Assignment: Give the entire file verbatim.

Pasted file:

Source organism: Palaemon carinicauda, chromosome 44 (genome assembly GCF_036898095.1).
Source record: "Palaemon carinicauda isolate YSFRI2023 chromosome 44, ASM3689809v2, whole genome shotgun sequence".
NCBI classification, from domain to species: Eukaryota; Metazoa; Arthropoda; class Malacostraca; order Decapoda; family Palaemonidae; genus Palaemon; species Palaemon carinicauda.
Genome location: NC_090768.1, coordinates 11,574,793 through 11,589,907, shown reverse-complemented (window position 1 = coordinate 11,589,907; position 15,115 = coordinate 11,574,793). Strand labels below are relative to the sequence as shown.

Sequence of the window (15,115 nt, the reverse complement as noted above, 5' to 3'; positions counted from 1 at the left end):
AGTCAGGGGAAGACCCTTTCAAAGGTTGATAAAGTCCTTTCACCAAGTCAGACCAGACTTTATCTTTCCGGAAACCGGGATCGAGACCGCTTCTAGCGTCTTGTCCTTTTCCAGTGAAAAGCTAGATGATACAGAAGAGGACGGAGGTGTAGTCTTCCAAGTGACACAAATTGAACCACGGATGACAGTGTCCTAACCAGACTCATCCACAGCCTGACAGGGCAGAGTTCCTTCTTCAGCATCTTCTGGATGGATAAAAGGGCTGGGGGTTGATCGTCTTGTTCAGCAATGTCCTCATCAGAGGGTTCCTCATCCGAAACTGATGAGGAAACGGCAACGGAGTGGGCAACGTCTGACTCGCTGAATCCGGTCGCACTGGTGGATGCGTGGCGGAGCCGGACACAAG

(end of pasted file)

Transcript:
Source organism: Palaemon carinicauda, chromosome 44 (genome assembly GCF_036898095.1).
Source record: "Palaemon carinicauda isolate YSFRI2023 chromosome 44, ASM3689809v2, whole genome shotgun sequence".
NCBI classification, from domain to species: Eukaryota; Metazoa; Arthropoda; class Malacostraca; order Decapoda; family Palaemonidae; genus Palaemon; species Palaemon carinicauda.
Genome location: NC_090768.1, coordinates 11,574,793 through 11,589,907, shown reverse-complemented (window position 1 = coordinate 11,589,907; position 15,115 = coordinate 11,574,793). Strand labels below are relative to the sequence as shown.

Sequence of the window (15,115 nt, the reverse complement as noted above, 5' to 3'; positions counted from 1 at the left end):
AGTCAGGGGAAGACCCTTTCAAAGGTTGATAAAGTCCTTTCACCAAGTCAGACCAGACTTTATCTTTCCGGAAACCGGGATCGAGACCGCTTCTAGCGTCTTGTCCTTTTCCAGTGAAAAGCTAGATGATACAGAAGAGGACGGAGGTGTAGTCTTCCAAGTGACACAAATTGAACCACGGATGACAGTGTCCTAACCAGACTCATCCACAGCCTGACAGGGCAGAGTTCCTTCTTCAGCATCTTCTGGATGGATAAAAGGGCTGGGGGTTGATCGTCTTGTTCAGCAATGTCCTCATCAGAGGGTTCCTCATCCGAAACTGATGAGGAAACGGCAACGGAGTGGGCAACGTCTGACTCGCTGAATCCGGTCGCACTGGTGGATGCGTGGCGGAGCCGGACACAAG